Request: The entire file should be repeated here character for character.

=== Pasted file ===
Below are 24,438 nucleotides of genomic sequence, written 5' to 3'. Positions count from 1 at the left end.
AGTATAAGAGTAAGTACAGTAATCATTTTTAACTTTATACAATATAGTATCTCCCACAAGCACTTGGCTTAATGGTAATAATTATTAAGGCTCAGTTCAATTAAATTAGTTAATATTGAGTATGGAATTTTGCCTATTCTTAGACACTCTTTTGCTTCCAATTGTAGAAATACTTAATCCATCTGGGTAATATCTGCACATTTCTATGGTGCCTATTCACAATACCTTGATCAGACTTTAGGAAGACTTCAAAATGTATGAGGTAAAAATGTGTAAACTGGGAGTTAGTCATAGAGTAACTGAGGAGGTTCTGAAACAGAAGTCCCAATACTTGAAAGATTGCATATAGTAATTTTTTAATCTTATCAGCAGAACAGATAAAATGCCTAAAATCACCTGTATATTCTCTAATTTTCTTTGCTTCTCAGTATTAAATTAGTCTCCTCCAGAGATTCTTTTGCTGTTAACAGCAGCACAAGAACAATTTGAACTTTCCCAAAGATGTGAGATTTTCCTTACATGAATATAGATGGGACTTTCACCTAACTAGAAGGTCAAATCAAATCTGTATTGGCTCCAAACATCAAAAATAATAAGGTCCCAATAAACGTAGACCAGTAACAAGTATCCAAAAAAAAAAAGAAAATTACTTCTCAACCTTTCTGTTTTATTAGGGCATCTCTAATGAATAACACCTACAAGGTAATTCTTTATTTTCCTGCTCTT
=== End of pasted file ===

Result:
Below are 24,438 nucleotides of genomic sequence, written 5' to 3'. Positions count from 1 at the left end.
AGTATAAGAGTAAGTACAGTAATCATTTTTAACTTTATACAATATAGTATCTCCCACAAGCACTTGGCTTAATGGTAATAATTATTAAGGCTCAGTTCAATTAAATTAGTTAATATTGAGTATGGAATTTTGCCTATTCTTAGACACTCTTTTGCTTCCAATTGTAGAAATACTTAATCCATCTGGGTAATATCTGCACATTTCTATGGTGCCTATTCACAATACCTTGATCAGACTTTAGGAAGACTTCAAAATGTATGAGGTAAAAATGTGTAAACTGGGAGTTAGTCATAGAGTAACTGAGGAGGTTCTGAAACAGAAGTCCCAATACTTGAAAGATTGCATATAGTAATTTTTTAATCTTATCAGCAGAACAGATAAAATGCCTAAAATCACCTGTATATTCTCTAATTTTCTTTGCTTCTCAGTATTAAATTAGTCTCCTCCAGAGATTCTTTTGCTGTTAACAGCAGCACAAGAACAATTTGAACTTTCCCAAAGATGTGAGATTTTCCTTACATGAATATAGATGGGACTTTCACCTAACTAGAAGGTCAAATCAAATCTGTATTGGCTCCAAACATCAAAAATAATAAGGTCCCAATAAACGTAGACCAGTAACAAGTATCCAAAAAAAAAAAGAAAATTACTTCTCAACCTTTCTGTTTTATTAGGGCATCTCTAATGAATAACACCTACAAGGTAATTCTTTATTTTCCTGCTCTT